The name “Halloween” comes from “All Hallows’ Eve,” the evening before the Christian holy days of All Hallows’ Day (All Saints’ Day) on November 1st and All Souls’ Day on November 2nd. Remembrance and celebration of the saints and martyrs were held primarily in springtime. It was held on May 13th in the 4th century.
In the 9th century the Church shifted the date of All Saints’ Day to November 1 and November 2 later became All Souls’ Day. Samhain is a Gaelic festival marking the end of the harvest season and beginning of winter. Over time, Samhain and All Saints’/All Souls’ Days influenced each other into the modern Halloween.
Halloween, with its current traditions, did not really become popular in the US until the late 19th century. “Trick-or-treating” did not become a widespread practice until the 1930s. Dressing up in costumes was prevalent in Scotland and Ireland at Halloween by the late 19th century.
One author suggested that by dressing up as creatures “who caused us to fear and tremble,” people can poke fun at Satan. In 2021, according to Google, the most popular costumes are witch, rabbit, dinosaur, and Spiderman. Some of the least popular are fairy godmother, zebra, Fred Flintstone, and Spider-girl.
But what do people fear more than clowns and vampires? Corruption: the dishonest or fraudulent conduct undertaken by a person or an organization entrusted with a position of authority, in order to acquire illicit benefits for one’s personal gain.
Everyone is afraid of something from alektorophobia, the fear of chickens, to zeusophobia, the fear of gods. However, repeatedly, corruption ranks at the top with “very afraid” or “afraid.” In 2015, 58 percent of Americans ranked “Corruption of government officials” as their “Top Fear” followed by Cyber-Terrorism with 48 percent.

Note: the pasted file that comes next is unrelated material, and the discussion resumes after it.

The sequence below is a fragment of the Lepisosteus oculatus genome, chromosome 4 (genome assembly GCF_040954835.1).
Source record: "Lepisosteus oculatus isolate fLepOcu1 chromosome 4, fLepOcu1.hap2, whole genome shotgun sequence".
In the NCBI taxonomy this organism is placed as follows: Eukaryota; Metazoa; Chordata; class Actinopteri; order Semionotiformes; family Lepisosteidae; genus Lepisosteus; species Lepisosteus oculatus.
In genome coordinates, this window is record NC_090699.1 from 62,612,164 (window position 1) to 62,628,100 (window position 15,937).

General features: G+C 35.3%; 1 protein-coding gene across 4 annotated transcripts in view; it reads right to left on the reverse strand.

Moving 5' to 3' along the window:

Two years later in 2017, “Corruption of government officials” was still No. 1, followed by “Pollution of Oceans, Lakes, and Rivers.” But the No. 1 fear was now felt by 74 percent. There were no changes in the “Fear Index” in 2018. But this year, 2021, and even with the pandemic, “People I love dying” ranks second at 58 percent and “Corruption of government officials” now comes in at 80 percent.
The World Economic Forum estimates the global cost of corruption is at least $2.6 trillion, or 5 percent of the global gross domestic product.
If the Philippines carries that global average, that means P900 billion is lost every year to corruption or P8,000 for each Filipino. “Candidate vows to catch “big fish” in fight vs corruption, including Cabinet members.” “To Corrupt Officials; You will be out.” “Not corrupt? Show us your SALN.”
The reality is that the problem of corruption is not necessarily at the higher level. Perhaps the candidates should read the GAN Integrity Inc. “Risk and Compliance Portal.” “Corruption risks are high in the judicial system. Bribes and irregular payments in return for favorable judicial decisions are common. Companies report that they cannot rely on the police services. Businesses rate the National Police’s commitment to fighting corruption as ‘poor.’”
Further, “Corruption risks in the land administration are high. Two out of five companies report expecting to give gifts when obtaining a construction permit. Businesses have insufficient confidence in the protection of property rights. Companies operating in the natural resources sector face a high risk of corruption.”
If local and foreign businesses cannot trust first the courts and cops, all the public disclosure of SALNs is not going to make a difference. And neither will changes in the foreign investment laws and rules.